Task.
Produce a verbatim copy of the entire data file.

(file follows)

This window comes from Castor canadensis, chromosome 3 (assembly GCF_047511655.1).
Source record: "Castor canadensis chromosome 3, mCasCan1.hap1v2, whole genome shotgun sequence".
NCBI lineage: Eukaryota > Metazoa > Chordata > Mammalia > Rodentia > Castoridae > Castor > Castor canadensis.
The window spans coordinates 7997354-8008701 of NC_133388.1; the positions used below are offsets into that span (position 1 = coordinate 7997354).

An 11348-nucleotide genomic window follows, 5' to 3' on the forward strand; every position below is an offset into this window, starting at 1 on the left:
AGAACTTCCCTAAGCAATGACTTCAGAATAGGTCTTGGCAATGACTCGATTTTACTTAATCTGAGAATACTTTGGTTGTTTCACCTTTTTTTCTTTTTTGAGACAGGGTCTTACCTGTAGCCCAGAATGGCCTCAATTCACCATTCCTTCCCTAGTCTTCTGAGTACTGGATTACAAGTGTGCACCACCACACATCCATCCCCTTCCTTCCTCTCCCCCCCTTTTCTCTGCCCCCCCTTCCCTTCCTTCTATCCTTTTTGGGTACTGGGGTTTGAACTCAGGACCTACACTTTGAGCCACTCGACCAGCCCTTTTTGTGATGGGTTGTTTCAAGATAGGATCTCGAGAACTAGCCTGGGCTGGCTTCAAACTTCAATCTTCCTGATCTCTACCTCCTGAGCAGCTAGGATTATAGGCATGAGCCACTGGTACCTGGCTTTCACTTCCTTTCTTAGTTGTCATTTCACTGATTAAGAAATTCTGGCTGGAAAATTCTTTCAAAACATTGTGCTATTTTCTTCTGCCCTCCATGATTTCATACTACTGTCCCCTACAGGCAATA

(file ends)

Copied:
This window comes from Castor canadensis, chromosome 3 (assembly GCF_047511655.1).
Source record: "Castor canadensis chromosome 3, mCasCan1.hap1v2, whole genome shotgun sequence".
NCBI lineage: Eukaryota > Metazoa > Chordata > Mammalia > Rodentia > Castoridae > Castor > Castor canadensis.
The window spans coordinates 7997354-8008701 of NC_133388.1; the positions used below are offsets into that span (position 1 = coordinate 7997354).

An 11348-nucleotide genomic window follows, 5' to 3' on the forward strand; every position below is an offset into this window, starting at 1 on the left:
AGAACTTCCCTAAGCAATGACTTCAGAATAGGTCTTGGCAATGACTCGATTTTACTTAATCTGAGAATACTTTGGTTGTTTCACCTTTTTTTCTTTTTTGAGACAGGGTCTTACCTGTAGCCCAGAATGGCCTCAATTCACCATTCCTTCCCTAGTCTTCTGAGTACTGGATTACAAGTGTGCACCACCACACATCCATCCCCTTCCTTCCTCTCCCCCCCTTTTCTCTGCCCCCCCTTCCCTTCCTTCTATCCTTTTTGGGTACTGGGGTTTGAACTCAGGACCTACACTTTGAGCCACTCGACCAGCCCTTTTTGTGATGGGTTGTTTCAAGATAGGATCTCGAGAACTAGCCTGGGCTGGCTTCAAACTTCAATCTTCCTGATCTCTACCTCCTGAGCAGCTAGGATTATAGGCATGAGCCACTGGTACCTGGCTTTCACTTCCTTTCTTAGTTGTCATTTCACTGATTAAGAAATTCTGGCTGGAAAATTCTTTCAAAACATTGTGCTATTTTCTTCTGCCCTCCATGATTTCATACTACTGTCCCCTACAGGCAATA